It was not actually certain that many students would answer this call: As for the rest of the population, the pandemic situation was initially unfamiliar and potentially threatening for them. It was impossible to predict how the situation in Germany would unfold. Dramatic television images, from Italy for instance, triggered anxiety in many people. In addition, the number of infections among health care workers was in places disproportionately high [3], [4], [5]. The medical students could not therefore foresee what volunteering for clinical relief work would entail. Against this background, we pursue two relevant questions in the present study: Firstly: What motivational factors were influential with regard to volunteering? Secondly: What influence did other psychological factors, specifically depression, anxiety and resilience, have in this regard?

Finding answers to these questions is of interest and importance for several reasons: for one thing, it may help us react more effectively in the event of further waves of the current pandemic. The Robert Koch Institute’s situation report of October 2020 states: “Currently, there is an accelerated increase of transmission in the population in Germany. We therefore urgently appeal to the entire population to commit to infection control” [6]. According to the Academy of Medical Sciences, it is to be expected that the number of cases increases sharply again and that the health system could be confronted with additional problems, such as an accumulation of less acute cases [7]. Furthermore, epidemics or even pandemics will occur again in the future; society should be better prepared. In what follows, we explore the two key aspects of the study and their theoretical starting points.

1.1. Motivational factors

Our inquiry into medical students’ motivation for volunteering in the first wave of the SARS-CoV-2 pandemic builds on existing research [8], [9], [10], [11], [12]. Such research explores the question of what supports and motivates volunteers in crisis situations that may stress them and even put them at risk. Current studies examine motivationally relevant factors in the context of voluntary services or voluntary crisis operations (e.g. the Ebola epidemic 2014-2016). One key finding is that a sense of duty and moral responsibility [11] are important motivational factors. Another study [13] is based on Clary et al.’s construct [14], which specifies six functions of volunteering (values, understanding, social, career, protective and enhancement functions). Medical students were asked about their motivation for volunteering. The values function (representing values involving an altruistic or humanitarian purpose) was found to be the most important for the students. A further study [15], in which students were also interviewed about the SARS-CoV-2 pandemic, highlighted a sense of duty and altruism as the most important factors influencing medical students’ motivation to volunteer in this situation.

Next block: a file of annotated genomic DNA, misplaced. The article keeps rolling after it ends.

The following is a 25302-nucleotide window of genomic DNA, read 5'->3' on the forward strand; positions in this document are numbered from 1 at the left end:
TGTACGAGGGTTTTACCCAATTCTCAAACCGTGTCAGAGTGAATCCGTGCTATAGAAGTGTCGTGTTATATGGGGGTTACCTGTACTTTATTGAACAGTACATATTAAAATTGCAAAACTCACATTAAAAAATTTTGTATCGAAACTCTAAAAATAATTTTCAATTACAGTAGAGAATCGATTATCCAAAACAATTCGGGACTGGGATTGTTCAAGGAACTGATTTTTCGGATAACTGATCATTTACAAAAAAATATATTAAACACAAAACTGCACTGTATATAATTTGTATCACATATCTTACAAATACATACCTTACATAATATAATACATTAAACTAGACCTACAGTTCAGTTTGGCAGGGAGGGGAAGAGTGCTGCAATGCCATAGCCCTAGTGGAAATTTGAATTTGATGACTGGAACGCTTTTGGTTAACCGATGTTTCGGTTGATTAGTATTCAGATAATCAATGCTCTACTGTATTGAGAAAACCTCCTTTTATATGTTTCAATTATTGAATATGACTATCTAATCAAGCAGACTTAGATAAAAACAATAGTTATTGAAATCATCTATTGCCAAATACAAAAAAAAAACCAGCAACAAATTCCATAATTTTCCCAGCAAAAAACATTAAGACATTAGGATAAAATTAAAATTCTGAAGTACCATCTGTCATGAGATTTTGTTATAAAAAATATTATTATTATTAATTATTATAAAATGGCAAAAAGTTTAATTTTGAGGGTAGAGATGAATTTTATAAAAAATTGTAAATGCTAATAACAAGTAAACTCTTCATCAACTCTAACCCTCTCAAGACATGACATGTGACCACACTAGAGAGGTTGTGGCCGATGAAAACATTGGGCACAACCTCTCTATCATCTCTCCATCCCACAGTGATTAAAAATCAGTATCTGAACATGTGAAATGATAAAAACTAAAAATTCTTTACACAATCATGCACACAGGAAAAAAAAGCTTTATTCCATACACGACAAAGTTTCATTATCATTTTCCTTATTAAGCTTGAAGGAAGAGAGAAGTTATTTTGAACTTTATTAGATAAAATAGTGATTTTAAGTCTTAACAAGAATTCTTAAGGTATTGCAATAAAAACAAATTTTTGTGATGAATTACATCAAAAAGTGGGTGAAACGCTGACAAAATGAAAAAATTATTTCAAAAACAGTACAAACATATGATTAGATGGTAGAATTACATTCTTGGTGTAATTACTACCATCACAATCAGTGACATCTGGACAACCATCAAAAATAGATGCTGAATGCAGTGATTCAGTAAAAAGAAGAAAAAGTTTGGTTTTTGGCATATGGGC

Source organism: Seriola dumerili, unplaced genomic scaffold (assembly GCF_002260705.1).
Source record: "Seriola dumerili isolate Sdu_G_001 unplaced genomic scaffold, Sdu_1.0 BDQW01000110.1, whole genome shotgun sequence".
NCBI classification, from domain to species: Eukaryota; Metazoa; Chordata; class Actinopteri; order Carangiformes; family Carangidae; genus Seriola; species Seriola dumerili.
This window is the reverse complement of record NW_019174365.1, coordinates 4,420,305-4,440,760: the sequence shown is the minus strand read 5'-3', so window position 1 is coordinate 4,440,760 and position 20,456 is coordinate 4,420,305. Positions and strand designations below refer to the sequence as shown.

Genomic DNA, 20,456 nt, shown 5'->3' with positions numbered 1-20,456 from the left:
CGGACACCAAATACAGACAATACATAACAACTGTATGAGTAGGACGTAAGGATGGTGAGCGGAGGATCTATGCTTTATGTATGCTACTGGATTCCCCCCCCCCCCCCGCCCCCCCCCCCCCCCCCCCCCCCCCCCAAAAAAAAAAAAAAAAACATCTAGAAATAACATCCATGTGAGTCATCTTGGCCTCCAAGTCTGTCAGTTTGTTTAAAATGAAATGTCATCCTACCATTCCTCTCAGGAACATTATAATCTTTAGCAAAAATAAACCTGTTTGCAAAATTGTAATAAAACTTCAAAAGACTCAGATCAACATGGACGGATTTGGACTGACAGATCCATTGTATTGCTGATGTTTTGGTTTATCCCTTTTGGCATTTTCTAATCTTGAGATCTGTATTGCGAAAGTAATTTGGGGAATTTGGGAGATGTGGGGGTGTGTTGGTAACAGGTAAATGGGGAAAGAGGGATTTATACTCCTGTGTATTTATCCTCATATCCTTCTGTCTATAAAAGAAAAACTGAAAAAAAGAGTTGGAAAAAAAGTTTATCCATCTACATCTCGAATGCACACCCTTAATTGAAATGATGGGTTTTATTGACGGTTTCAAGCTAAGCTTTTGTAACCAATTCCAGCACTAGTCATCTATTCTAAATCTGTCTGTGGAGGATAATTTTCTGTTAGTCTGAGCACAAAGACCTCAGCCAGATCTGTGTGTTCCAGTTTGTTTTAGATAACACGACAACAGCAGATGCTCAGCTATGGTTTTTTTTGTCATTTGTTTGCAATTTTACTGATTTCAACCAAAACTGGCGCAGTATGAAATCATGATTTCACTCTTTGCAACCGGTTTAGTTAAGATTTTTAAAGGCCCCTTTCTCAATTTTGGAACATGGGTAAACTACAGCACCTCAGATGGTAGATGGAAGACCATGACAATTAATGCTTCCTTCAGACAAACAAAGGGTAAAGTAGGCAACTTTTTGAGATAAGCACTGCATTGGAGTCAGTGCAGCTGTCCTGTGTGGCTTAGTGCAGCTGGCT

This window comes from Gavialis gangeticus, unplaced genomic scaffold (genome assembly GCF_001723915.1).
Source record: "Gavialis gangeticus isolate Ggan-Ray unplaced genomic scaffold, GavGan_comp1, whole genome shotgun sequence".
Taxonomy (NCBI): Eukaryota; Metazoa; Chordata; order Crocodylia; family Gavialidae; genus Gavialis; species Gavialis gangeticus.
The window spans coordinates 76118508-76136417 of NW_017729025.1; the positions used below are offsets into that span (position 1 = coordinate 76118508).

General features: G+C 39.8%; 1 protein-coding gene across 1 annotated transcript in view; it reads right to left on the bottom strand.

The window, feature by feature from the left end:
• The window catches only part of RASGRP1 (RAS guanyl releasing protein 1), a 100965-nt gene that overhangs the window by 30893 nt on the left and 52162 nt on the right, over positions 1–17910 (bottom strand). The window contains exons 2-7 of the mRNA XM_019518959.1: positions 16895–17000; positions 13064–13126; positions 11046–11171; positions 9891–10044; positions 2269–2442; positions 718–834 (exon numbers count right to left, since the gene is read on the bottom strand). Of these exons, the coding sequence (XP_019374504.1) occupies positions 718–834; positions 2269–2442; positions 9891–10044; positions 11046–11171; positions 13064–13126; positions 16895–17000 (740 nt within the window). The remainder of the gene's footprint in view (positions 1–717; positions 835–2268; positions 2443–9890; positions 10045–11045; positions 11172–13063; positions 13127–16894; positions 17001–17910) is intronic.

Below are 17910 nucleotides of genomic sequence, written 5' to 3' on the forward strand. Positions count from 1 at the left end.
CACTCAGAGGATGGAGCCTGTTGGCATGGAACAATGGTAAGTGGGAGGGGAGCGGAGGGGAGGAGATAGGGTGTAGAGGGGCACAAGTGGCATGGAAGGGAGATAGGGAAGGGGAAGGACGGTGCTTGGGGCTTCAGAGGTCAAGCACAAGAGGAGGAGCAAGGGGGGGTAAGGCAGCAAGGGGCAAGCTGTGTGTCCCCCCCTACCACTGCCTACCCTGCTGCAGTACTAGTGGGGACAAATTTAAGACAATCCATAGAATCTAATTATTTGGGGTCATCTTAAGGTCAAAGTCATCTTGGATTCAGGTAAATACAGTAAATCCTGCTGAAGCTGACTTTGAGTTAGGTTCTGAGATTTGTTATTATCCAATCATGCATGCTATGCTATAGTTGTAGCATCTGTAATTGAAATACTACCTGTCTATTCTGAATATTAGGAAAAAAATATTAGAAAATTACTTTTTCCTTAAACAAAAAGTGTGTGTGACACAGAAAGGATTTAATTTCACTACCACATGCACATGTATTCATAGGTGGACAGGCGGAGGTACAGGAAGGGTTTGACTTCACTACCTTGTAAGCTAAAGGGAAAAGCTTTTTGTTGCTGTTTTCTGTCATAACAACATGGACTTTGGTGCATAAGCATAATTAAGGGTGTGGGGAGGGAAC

To conceptualise motivationally relevant factors, we refer to self-determination theory of motivation as formulated by Deci and Ryan [16], [17]. Their model distinguishes between external “extrinsic” and internal “intrinsic” motivation. Intrinsic motivation involves intrapersonal driving factors, such as pleasure in an activity or curiosity. Extrinsic motivation, on the other hand, derives from extrapersonal factors, such as rewards or punishments. In the most pronounced form of extrinsic motivation, the underlying drivers are completely external to the person; actions are carried out independently of or even in contradiction of internal attitudes. Between the two poles of external and intrinsic motivation, self-determination theory distinguishes the intermediate stages of introjection and identification. Introjected motivation is closer to external motivation; it may be regarded as an internalised form of external motivation, e.g. when the avoidance of guilty conscience is a motive for action. Identified motivation, on the other hand, is characterised by higher levels of intrinsic motivation. It involves greater conformity with a person’s inner attitudes. It is based on a deeper identification with an action or a goal [16], [17]. To capture these factors, we draw on preliminary work by Prenzel et al. [18] (see methodology section). The authors argue that the degree of individual interest in a particular area of content is also an important motivational factor.